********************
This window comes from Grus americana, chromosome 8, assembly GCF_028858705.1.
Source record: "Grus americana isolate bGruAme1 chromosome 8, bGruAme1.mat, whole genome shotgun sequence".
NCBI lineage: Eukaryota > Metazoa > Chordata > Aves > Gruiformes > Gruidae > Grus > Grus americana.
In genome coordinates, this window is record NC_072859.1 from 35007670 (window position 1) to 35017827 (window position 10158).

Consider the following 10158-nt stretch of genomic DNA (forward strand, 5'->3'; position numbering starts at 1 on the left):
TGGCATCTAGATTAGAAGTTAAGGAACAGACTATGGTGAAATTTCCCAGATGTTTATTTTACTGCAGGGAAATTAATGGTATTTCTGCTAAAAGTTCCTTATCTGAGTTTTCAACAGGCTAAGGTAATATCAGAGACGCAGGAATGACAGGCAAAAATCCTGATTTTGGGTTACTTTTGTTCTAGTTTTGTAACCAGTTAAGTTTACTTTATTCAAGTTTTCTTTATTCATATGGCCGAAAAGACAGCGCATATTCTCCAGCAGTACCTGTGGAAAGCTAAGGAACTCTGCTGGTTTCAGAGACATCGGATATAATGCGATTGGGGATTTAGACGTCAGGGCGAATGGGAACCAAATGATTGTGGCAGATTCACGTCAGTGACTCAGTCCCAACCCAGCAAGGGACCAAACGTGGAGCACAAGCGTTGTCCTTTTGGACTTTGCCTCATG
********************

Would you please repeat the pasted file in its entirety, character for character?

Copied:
This window comes from Grus americana, chromosome 8, assembly GCF_028858705.1.
Source record: "Grus americana isolate bGruAme1 chromosome 8, bGruAme1.mat, whole genome shotgun sequence".
NCBI lineage: Eukaryota > Metazoa > Chordata > Aves > Gruiformes > Gruidae > Grus > Grus americana.
In genome coordinates, this window is record NC_072859.1 from 35007670 (window position 1) to 35017827 (window position 10158).

Consider the following 10158-nt stretch of genomic DNA (forward strand, 5'->3'; position numbering starts at 1 on the left):
TGGCATCTAGATTAGAAGTTAAGGAACAGACTATGGTGAAATTTCCCAGATGTTTATTTTACTGCAGGGAAATTAATGGTATTTCTGCTAAAAGTTCCTTATCTGAGTTTTCAACAGGCTAAGGTAATATCAGAGACGCAGGAATGACAGGCAAAAATCCTGATTTTGGGTTACTTTTGTTCTAGTTTTGTAACCAGTTAAGTTTACTTTATTCAAGTTTTCTTTATTCATATGGCCGAAAAGACAGCGCATATTCTCCAGCAGTACCTGTGGAAAGCTAAGGAACTCTGCTGGTTTCAGAGACATCGGATATAATGCGATTGGGGATTTAGACGTCAGGGCGAATGGGAACCAAATGATTGTGGCAGATTCACGTCAGTGACTCAGTCCCAACCCAGCAAGGGACCAAACGTGGAGCACAAGCGTTGTCCTTTTGGACTTTGCCTCATG